In this aerial image, damage is seen after a tornado struck the Pfizer pharmaceutical plant in Rocky Mount, North Carolina two days earlier, July 21, 2023.
Sean Rayford | Getty Images
The plant supplies nearly 8% of the sterile injection Drugs used in U.S. hospitals, including anesthetics, pain relievers, therapeutics, anti-infectives, and neuromuscular blocking agents. Pfizer added that the plant produces about 25% of the company’s sterile injectables.
Pfizer said an initial assessment found that the tornado primarily damaged a warehouse facility that stores raw materials, packaging materials and finished drug products awaiting quality assurance.
The drugmaker did not say whether it expected the damage to lead to shortages of new drugs or exacerbate current shortages. care Some health experts.
The damage comes at a time when the U.S. is already facing unprecedented shortages of medicines ranging from ADHD drugs and painkillers to injectable cancer treatments. These shortages are caused by factors such as manufacturing quality control issues and a surge in demand.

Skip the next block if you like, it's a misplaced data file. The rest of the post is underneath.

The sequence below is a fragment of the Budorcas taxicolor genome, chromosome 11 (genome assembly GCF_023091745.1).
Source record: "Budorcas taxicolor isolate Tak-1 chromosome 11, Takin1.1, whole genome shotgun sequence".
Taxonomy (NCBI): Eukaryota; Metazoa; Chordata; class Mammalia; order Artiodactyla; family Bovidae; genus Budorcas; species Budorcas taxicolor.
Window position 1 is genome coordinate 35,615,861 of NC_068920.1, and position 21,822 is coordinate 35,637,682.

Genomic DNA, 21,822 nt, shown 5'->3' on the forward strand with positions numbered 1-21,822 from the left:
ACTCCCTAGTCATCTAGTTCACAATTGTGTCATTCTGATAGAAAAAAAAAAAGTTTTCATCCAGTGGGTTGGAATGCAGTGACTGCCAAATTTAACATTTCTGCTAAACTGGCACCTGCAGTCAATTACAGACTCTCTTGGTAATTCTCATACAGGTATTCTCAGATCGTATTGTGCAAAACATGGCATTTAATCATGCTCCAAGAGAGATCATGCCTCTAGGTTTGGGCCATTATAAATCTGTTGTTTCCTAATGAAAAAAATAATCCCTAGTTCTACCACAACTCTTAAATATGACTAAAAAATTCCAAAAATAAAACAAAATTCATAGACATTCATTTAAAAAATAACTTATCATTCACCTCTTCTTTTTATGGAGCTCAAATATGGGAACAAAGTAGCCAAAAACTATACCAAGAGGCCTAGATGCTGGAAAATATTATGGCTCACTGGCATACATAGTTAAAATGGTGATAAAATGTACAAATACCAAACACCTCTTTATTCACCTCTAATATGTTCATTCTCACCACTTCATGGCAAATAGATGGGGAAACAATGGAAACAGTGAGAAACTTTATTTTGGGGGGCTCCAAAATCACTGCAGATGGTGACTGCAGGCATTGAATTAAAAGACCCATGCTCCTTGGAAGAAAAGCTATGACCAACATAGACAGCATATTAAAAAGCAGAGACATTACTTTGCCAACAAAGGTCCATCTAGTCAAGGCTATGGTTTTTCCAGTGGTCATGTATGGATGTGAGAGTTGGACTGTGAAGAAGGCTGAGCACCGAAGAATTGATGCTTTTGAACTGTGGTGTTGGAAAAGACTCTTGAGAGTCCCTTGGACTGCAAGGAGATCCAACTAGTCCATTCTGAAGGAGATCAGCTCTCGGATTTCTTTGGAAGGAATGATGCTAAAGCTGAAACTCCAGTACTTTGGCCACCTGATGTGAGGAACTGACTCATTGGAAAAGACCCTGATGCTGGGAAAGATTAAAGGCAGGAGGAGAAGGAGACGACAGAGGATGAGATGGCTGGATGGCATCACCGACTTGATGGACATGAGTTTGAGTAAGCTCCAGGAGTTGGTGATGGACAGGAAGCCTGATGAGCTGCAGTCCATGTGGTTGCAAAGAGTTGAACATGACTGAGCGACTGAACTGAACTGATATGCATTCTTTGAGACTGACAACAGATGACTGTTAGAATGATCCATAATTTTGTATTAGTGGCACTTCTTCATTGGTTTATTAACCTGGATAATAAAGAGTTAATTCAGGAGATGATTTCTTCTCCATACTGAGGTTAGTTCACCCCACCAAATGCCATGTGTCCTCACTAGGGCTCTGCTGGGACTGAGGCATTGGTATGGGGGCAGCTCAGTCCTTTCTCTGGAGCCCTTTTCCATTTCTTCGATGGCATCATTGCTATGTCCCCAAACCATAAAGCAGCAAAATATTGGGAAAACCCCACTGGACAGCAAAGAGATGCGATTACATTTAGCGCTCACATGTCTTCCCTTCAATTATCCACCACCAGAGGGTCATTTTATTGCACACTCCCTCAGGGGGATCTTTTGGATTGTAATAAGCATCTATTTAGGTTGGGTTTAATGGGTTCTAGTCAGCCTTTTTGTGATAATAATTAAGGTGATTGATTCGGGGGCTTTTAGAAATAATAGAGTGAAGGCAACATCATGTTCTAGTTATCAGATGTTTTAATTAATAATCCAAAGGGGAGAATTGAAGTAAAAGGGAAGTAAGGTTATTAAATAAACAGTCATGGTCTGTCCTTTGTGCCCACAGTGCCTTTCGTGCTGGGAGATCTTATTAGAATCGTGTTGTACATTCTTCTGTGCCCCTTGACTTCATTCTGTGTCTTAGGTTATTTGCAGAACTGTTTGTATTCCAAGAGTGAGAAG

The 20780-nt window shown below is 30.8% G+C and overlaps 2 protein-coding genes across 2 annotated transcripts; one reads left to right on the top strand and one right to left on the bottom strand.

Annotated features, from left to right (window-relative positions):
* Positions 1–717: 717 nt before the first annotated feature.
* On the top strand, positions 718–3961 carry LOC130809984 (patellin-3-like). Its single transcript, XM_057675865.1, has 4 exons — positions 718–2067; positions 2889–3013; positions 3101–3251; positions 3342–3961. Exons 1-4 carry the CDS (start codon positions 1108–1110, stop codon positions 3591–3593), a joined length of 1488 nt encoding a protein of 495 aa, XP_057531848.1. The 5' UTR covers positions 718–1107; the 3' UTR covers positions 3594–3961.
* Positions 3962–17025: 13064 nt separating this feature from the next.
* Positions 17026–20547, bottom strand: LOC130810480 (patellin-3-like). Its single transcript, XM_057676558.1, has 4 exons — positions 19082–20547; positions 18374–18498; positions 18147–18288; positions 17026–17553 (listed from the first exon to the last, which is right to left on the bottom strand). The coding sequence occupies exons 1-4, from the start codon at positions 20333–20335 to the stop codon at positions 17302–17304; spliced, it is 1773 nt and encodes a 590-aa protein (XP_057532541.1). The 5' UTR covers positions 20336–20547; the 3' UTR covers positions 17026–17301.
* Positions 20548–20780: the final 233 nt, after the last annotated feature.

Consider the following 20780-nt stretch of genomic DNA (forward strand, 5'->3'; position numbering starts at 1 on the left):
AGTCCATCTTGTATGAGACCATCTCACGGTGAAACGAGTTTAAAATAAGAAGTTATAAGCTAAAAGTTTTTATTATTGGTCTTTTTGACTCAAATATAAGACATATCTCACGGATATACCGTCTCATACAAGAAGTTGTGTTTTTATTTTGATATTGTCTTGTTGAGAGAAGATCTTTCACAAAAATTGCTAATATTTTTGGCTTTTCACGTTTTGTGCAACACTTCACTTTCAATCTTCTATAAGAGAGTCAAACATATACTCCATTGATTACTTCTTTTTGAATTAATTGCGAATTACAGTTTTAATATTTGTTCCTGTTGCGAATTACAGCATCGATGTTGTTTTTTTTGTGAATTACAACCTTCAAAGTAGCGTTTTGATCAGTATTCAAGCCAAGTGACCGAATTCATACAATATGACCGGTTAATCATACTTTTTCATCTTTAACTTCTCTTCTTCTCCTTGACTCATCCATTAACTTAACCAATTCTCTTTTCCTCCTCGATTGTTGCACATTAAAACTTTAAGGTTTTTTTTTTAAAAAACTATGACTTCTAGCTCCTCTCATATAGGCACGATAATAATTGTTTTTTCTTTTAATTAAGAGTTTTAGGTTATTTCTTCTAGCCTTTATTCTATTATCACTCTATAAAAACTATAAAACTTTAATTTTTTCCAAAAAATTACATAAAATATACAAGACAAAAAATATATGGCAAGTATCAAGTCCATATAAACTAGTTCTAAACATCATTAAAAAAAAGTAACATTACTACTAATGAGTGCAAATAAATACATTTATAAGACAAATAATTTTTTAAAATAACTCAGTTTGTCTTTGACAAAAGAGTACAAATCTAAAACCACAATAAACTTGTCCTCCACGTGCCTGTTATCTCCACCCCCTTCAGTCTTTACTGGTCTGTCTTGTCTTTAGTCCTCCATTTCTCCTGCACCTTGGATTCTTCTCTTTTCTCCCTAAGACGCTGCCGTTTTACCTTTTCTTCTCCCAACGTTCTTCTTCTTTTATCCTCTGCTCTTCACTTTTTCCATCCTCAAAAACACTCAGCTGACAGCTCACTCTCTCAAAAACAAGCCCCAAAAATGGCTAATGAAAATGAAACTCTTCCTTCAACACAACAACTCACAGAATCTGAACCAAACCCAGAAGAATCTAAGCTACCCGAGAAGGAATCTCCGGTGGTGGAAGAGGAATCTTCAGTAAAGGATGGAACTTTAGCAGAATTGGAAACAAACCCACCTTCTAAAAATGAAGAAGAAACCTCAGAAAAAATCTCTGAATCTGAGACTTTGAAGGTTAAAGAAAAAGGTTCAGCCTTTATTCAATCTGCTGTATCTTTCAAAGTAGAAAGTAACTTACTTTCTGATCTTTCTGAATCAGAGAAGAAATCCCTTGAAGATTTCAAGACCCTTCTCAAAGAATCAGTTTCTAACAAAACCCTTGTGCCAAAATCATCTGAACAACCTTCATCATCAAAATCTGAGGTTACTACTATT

The North Carolina plant is closed, and Pfizer and local and federal authorities are further assessing the damage.
The company noted that 3,200 Pfizer employees and contractors working at the plant were able to evacuate and reach shelters before the tornado struck.
The drugmaker said it was working to move medicines to nearby locations for storage and to find sources to replace damaged raw materials and supplies.
Pfizer is also exploring alternative manufacturing locations in the U.S. and internationally through its own facilities and partners.
It is “committed to quickly restoring full functionality at this site, which plays a critical role in the US healthcare system,” the company said. It is one of Pfizer’s 10 manufacturing sites in the country.
Pfizer also noted that it is working closely with FDA Commissioner Robert Califf, North Carolina Governor Roy Cooper and other state, local and federal officials.
Califf said in an article twitter post On Thursday, the FDA said it was “closely monitoring developments.”